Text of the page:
Homicide Spike in Big US Cities Alarms Obama Administration

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Rising homicide totals in most of America’s big cities have alarmed the Obama administration, with law enforcement officials trying to determine the reason

ERIC TUCKER
Associated Press

WASHINGTON (AP) – Rising homicide totals in most of America’s large cities have sounded alarms within the Obama administration, with law enforcement officials trying to determine the reason.

The numbers are nowhere close to levels of the early 1990s, when the crack cocaine epidemic contributed to hundreds of homicides a year in large cities. Even so, federal officials are concerned that the current trend comes as a series of high-profile police shootings of young black men have driven a wedge between police and their communities and placed policing tactics under extraordinary scrutiny.

Each instance of perceived officer misconduct, and each time an officer is physically attacked while on patrol, risks widening that divide, FBI Director James Comey has said.

The uptick, if it continues, threatens to draw resources away from other police department initiatives, and reverse some of the progress cities have made against violent crime over the last two decades.

Comey, testifying in Congress last week, said the “very disturbing” homicide spike has law enforcement scrambling to figure out why now, and why in so many cities that seemingly have little in common otherwise.

“It’s happening all over the country, and it’s happening all in the last 10 months,” Comey told the House Judiciary Committee. “And so a lot of us in law enforcement are talking and trying to understand what is happening in this country. What explains the map? What explains the calendar?”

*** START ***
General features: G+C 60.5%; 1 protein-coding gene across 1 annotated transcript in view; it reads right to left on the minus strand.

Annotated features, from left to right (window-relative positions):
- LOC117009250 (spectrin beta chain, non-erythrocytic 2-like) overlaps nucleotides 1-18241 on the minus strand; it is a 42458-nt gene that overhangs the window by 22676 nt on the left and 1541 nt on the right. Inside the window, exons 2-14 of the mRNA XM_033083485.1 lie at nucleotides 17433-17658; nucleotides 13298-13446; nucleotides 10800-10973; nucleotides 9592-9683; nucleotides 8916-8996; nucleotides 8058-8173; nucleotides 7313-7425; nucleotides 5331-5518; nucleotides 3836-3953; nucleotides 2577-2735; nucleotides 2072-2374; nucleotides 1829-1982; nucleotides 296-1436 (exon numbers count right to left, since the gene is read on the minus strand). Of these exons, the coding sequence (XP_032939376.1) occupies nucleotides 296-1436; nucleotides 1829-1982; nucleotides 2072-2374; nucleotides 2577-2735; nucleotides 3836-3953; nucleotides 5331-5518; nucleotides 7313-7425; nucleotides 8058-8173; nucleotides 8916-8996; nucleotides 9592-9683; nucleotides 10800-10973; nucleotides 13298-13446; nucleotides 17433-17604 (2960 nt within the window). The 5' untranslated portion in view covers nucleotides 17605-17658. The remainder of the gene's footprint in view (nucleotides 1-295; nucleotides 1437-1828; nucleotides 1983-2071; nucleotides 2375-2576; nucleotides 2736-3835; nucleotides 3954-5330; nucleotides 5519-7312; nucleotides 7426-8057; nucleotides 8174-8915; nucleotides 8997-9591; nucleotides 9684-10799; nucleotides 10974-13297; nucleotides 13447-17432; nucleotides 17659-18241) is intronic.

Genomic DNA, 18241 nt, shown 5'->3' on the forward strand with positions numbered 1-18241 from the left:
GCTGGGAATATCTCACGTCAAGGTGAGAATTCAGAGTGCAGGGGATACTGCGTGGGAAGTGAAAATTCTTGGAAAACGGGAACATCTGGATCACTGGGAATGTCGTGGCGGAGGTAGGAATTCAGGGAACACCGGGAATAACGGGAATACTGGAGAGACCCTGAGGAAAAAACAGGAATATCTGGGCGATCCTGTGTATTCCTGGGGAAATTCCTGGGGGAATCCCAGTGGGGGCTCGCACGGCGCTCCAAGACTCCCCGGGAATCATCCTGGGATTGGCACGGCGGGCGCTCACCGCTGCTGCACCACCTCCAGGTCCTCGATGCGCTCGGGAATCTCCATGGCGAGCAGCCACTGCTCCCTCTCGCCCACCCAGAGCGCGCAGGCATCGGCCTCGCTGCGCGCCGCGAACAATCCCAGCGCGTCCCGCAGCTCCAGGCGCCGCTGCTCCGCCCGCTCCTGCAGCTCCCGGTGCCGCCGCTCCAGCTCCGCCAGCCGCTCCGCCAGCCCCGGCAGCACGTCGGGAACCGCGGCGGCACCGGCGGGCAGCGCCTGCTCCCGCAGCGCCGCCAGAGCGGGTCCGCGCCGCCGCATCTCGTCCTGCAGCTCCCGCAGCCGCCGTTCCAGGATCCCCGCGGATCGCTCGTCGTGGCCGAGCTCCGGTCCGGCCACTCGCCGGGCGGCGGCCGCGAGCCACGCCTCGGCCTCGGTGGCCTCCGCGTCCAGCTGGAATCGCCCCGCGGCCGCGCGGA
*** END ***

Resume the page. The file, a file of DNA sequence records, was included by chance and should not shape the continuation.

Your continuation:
The Justice Department this month organized a brainstorming summit with mayors and police chiefs. President Barack Obama is scheduled to discuss criminal justice issues Tuesday at a conference of police chiefs in Chicago.

Attorney General Loretta Lynch had been expected to speak as well, but her appearance was canceled because she was not feeling well and was advised not to travel, the Justice Department said.

This year has brought an unusually grim and steady drumbeat of violence in the country.

A 5-year-old girl killed this month in Cleveland in a drive-by shooting. Seven people slain in Chicago over the July 4th weekend. A young journalist in Washington, D.C., fatally struck by an errant bullet in May while waiting to change buses.

Washington, D.C., which recorded 88 homicides in 2012, already has 128 this year. Chicago police counted 385 killings as of Oct. 18, up from 323 on the same date last year. Police in New Orleans say they’ve seen an increase from 71 in the first two quarters of 2014 to 92 in the first quarters of this year.

There’s no single explanation for the problem, and it’s not clear whether this year’s numbers are an aberration or the start of a worrisome trend. Some blame easier access to drugs and guns and have suggested that residents, including gangs, suddenly seem more willing to resolve petty disputes with deadly violence.

In New Orleans, “community leaders emphasize to us that the majority of young men involved in these violent crimes are having a sort of crisis in their identities and their sense of being part of this community and being valued and valuing others,” said Ursula Price of the office of the New Orleans Independent Police Monitor.

Some experts also think that the homicide totals had crept so low that it was unreasonable to expect that decline to continue, or theorize that police strategies may have stopped evolving amid success.

“We thought that all the things we were doing were making crime decline in meaningful, permanent ways,” said John Roman, a senior fellow at the Urban Institute, a Washington think tank. “And it turned out we weren’t doing as much as we thought, and the declines weren’t permanent.”

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Associated Press writer Don Babwin in Chicago contributed to this report.

 

Copyright 2015 The Associated Press.

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